Today in the Weekly Cycle



Quick Start:

Monday, January 13, 2020

Sixteenth Set of 22 Days: Tzadik Sofit, Other Sheaves and Vegetables of the Field



Sixteenth Set of 22 Days: from 2nd of Elul to 23rd of Elul

Tzadik Sofit

Other Sheaves and Vegetables of the Field


9. Said Rabbi Yossei the son of Kisma: Once, I was traveling and I encountered a man. He greeted me and I returned his greetings. Said he to me: "Rabbi, where are you from?" Said I to him: "From a great city of sages and scholars, am I." Said he to me: "Rabbi, would you like to dwell with us in our place? I will give you a million dinars of gold, precious stones and pearls." Said I to him: "If you were to give me all the silver, gold, precious stones and pearls in the world, I would not dwell anywhere but in a place of Torah. Indeed, so is written in the book of psalms by David the king of Israel: `I prefer the Torah of Your mouth over thousands in gold and silver' (Psalms 119:72). Furthermore, when a person passes from this world neither silver, nor gold, nor precious stones, nor pearls accompany him, only Torah and good deeds, as is stated (Proverbs 6:22): `When you go it will direct you, when you lie down it will watch over you, and when you awaken it shall be your speech.' `When you go it will direct you'---in this world; `when you lie down it will watch over you'---in the grave; `and when you awaken it shall be our speech'---in the World To Come. Also it says (Chaggai 2:8): `Mine is the silver and Mine is the gold, so says the L-rd of Hosts.' "
10. G‑d acquired five acquisitions in his world. These are: one acquisition is the Torah, one acquisition are the heavens and the earth, one acquisition isAbraham, one acquisition is the people of Israel, and one acquisition is the Holy Temple. The Torah, as it is written (Proverbs 8:22), "G‑d acquired me as the beginning of His way, before His works of yore." The heavens and the earth, as it is written (Isaiah 66:1), "So says G‑d: The heavens are My throne and the earth is My footstool; what house, then, can you build for Me, and where is My place of rest?"; and it says (Psalms 104:25), "How many are your works, O G‑d, You have made them all with wisdom; the earth is filled with Your acquisitions." Abraham, as it is written (Genesis 14:19), "And he blessed him, and said: Blessed be Abram to G‑d Most High, acquirer of heavens and earth." Israel, as it is written (Exodus 15:16), "Till Your nation, O G‑d, shall pass, till this nation You have acquired shall pass"; and it says (Psalms 16:3), "To the holy who are upon earth, the noble ones, in whom is all My delight." The Holy Temple, as it is written (Exodus 15:17), "The base for Your dwelling that you, G‑d, have achieved; the Sanctuary, O L-rd, that Your hands have established"; and it says (Psalms 78:54), "And He brought them to His holy domain, this mount His right hand has acquired."

The 2nd of Elul began the sixteenth set of 22 days of the Jewish calendar. It is the last 22-day cycle of the year, which parallels the end-letter Tzadik (Tzadik Sofit), as well as the "Other Sheaves" and the Vegetables of the Field in Perek Shirah. It runs through the 23rd of Elul.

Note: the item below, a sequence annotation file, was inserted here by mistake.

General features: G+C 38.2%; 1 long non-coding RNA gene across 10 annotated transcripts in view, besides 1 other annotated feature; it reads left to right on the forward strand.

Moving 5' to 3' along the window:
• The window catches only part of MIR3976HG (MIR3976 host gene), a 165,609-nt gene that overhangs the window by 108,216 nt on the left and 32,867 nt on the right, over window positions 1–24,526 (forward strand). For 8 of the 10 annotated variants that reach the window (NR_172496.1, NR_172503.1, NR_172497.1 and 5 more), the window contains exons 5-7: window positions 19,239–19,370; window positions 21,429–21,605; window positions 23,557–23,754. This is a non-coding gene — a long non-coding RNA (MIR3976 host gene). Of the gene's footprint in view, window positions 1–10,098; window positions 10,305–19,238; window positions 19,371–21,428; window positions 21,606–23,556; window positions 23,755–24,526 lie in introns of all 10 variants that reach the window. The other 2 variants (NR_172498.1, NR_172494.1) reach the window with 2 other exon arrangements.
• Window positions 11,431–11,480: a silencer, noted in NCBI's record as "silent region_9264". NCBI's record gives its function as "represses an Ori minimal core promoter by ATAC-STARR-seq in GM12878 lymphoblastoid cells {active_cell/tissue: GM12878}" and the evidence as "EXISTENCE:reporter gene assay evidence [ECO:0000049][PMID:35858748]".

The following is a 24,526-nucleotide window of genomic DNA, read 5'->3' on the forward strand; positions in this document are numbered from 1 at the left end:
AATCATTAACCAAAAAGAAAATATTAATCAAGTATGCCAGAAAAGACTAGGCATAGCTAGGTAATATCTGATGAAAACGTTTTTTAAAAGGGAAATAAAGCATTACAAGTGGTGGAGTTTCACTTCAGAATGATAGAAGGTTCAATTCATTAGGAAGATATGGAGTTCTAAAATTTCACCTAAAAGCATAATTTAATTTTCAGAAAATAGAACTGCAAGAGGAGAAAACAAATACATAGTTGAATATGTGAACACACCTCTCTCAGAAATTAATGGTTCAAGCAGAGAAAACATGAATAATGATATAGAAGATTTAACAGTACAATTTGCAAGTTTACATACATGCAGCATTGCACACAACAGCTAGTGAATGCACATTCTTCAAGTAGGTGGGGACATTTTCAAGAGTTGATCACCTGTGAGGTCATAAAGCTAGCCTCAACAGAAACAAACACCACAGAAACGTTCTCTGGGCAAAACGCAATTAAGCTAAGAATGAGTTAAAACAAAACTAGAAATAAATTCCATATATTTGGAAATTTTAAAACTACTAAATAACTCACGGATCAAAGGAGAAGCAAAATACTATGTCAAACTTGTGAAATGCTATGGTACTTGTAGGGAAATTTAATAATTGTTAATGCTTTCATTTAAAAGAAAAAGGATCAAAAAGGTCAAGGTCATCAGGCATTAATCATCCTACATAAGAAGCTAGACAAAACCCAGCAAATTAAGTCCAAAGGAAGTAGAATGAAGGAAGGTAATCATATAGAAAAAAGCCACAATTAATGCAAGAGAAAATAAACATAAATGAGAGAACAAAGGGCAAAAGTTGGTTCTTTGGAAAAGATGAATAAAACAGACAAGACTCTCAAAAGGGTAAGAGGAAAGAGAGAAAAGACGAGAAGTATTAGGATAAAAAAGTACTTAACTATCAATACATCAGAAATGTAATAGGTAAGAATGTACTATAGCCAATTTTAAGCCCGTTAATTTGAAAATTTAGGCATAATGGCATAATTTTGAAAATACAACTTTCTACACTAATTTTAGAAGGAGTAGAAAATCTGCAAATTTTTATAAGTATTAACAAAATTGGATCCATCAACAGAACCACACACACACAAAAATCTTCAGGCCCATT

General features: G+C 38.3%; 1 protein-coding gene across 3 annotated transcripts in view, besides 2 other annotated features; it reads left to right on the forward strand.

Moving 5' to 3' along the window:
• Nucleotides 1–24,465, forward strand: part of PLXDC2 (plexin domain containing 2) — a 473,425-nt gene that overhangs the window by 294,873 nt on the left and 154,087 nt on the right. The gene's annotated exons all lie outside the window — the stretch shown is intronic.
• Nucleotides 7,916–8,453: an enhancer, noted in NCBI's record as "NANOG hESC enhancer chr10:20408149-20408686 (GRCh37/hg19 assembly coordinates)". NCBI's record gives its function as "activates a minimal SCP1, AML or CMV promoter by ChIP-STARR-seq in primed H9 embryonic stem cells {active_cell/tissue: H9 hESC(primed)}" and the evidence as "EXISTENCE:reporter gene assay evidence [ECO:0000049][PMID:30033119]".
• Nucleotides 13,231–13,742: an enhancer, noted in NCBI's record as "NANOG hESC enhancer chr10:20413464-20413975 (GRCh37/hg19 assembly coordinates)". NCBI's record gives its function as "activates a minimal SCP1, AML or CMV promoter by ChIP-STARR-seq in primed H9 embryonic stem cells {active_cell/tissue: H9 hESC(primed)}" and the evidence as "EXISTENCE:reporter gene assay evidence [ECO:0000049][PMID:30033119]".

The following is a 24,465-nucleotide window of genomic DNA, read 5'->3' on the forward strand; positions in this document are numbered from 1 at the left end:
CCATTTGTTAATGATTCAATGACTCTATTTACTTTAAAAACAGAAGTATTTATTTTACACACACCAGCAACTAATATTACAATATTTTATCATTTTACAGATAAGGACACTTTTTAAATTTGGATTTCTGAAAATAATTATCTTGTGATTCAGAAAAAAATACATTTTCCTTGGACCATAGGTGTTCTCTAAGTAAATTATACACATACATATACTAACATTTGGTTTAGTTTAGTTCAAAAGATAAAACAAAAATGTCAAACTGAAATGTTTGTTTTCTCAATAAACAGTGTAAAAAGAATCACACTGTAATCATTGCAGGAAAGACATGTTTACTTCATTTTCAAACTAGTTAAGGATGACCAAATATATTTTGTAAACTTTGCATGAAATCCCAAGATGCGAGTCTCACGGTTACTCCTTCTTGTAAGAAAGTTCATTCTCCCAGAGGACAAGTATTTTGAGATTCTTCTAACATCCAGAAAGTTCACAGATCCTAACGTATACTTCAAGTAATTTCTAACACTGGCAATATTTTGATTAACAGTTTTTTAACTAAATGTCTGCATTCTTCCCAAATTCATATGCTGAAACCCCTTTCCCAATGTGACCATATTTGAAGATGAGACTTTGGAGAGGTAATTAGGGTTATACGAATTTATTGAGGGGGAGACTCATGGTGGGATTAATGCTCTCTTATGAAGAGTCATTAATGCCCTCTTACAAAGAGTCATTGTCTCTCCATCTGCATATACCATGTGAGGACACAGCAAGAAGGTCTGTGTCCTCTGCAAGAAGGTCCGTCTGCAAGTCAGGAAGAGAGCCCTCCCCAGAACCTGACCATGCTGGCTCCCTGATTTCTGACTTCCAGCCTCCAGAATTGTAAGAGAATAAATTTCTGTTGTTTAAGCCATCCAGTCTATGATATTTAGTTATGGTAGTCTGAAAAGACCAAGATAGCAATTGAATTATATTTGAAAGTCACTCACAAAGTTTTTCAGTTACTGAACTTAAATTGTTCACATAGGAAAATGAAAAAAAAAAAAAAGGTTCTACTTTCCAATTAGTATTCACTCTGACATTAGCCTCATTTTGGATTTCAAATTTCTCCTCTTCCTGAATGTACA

As mentioned previously, "Tzadik" means "righteous." The shape of the normal Tzadik is bent, while that of the end-letter Tzadik is straight and goes further down the page than the regular resting place of other letters. Elul is the month of Teshuvah, and the Tzadik Sofit represents the Ba'al Teshuvah.  It represents someone who went far below in order to then climb back up. Moshe, "bent" in humility, is the quintessential Tzadik. The Tzadik Sofit, the "end Tzadik," is a reference to Mashiach. Mashiach will elevate even the lowest of realms. When Mashiach comes, even Tzadikim will do Teshuvah.

Rabbi Munk explains the significance of the fact that the Tzadi Sofit is also found in the word for land, Eretz, which our sages teach is a reference to the World to Come, Olam HaBah.

"Kol yisrael yesh lahem chelek b'olam haba, sh'nemar, "v'amech kulam tzadikim, l'olam yirshu ha'aretz; netzer matai, ma'aseh yadai l'hitpaer." (transl: "Every member of Israel has a portion in the world-to-come, as it states (in Isaiah 60:21), "Your people are all righteous, they shall inherit the land forever; they are the branch of my planting, the work of my hands, so that I may be glorified.").

Any Jew - even one whose sins have caused him to forfeit his share in the World to Come - can regain his loss if he repents. Through repentance, any Jew can attain the rank of Tzadik and be worthy of a share in Eretz, the World to Come (Rambam, Hil. Teshuvah 3:14). (Rabbi Munk, p. 193)

The Tzadik's connection to land goes further. Land is constant, humble, ready to receive rain. The same is true for the righteous, as well as for all of us who engage in Teshuvah during the month of Elul.  

A similar theme can be found regarding the elements in Perek Shirah:

The Other Sheaves are saying, "The meadows are clothed with flocks; the valleys also are covered over with grain; they shout for joy, they also sing" (Psalms 65:14)

The Vegetables of the Field are saying, "You water its furrows abundantly; You settle its ridges; you make it soft with showers; You bless its growth" (Psalms 65:11)

Both songs are from the same Psalm. Their central theme is visualizing ourselves in the way we are meant to be: Tzadikim, like a land clothed with flock and grain,  singing and shouting with joy. It also about making ourselves ready to receive water (a reference to Torah), making furrows and ridges, making ourselves soft with rain, and growing.



No comments:

Post a Comment

DOWNLOAD A FREE COPY OF PEREK SHIRAH HERE!

Blog Archive

Contributors